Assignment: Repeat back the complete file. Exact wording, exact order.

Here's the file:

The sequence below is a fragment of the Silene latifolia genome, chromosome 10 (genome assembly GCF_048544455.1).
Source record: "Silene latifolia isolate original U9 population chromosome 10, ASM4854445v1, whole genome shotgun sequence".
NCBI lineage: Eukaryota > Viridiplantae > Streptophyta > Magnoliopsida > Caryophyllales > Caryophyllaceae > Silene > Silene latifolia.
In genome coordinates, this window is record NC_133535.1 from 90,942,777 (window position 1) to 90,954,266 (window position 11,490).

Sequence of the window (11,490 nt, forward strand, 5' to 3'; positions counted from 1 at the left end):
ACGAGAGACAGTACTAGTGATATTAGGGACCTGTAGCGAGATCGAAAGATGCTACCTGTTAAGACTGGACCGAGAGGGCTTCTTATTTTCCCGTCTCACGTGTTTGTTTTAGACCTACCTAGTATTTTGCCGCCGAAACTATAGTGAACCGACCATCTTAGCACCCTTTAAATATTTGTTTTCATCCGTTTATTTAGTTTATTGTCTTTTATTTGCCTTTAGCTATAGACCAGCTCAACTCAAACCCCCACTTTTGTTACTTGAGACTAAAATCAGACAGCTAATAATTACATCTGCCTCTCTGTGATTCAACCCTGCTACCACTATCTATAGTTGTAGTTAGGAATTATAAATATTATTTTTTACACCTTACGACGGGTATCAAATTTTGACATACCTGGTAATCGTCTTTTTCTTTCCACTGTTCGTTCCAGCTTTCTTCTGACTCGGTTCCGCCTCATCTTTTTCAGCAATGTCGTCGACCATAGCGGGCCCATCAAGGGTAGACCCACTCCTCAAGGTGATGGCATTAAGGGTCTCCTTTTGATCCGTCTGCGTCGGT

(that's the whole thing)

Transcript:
The sequence below is a fragment of the Silene latifolia genome, chromosome 10 (genome assembly GCF_048544455.1).
Source record: "Silene latifolia isolate original U9 population chromosome 10, ASM4854445v1, whole genome shotgun sequence".
NCBI lineage: Eukaryota > Viridiplantae > Streptophyta > Magnoliopsida > Caryophyllales > Caryophyllaceae > Silene > Silene latifolia.
In genome coordinates, this window is record NC_133535.1 from 90,942,777 (window position 1) to 90,954,266 (window position 11,490).

Sequence of the window (11,490 nt, forward strand, 5' to 3'; positions counted from 1 at the left end):
ACGAGAGACAGTACTAGTGATATTAGGGACCTGTAGCGAGATCGAAAGATGCTACCTGTTAAGACTGGACCGAGAGGGCTTCTTATTTTCCCGTCTCACGTGTTTGTTTTAGACCTACCTAGTATTTTGCCGCCGAAACTATAGTGAACCGACCATCTTAGCACCCTTTAAATATTTGTTTTCATCCGTTTATTTAGTTTATTGTCTTTTATTTGCCTTTAGCTATAGACCAGCTCAACTCAAACCCCCACTTTTGTTACTTGAGACTAAAATCAGACAGCTAATAATTACATCTGCCTCTCTGTGATTCAACCCTGCTACCACTATCTATAGTTGTAGTTAGGAATTATAAATATTATTTTTTACACCTTACGACGGGTATCAAATTTTGACATACCTGGTAATCGTCTTTTTCTTTCCACTGTTCGTTCCAGCTTTCTTCTGACTCGGTTCCGCCTCATCTTTTTCAGCAATGTCGTCGACCATAGCGGGCCCATCAAGGGTAGACCCACTCCTCAAGGTGATGGCATTAAGGGTCTCCTTTTGATCCGTCTGCGTCGGT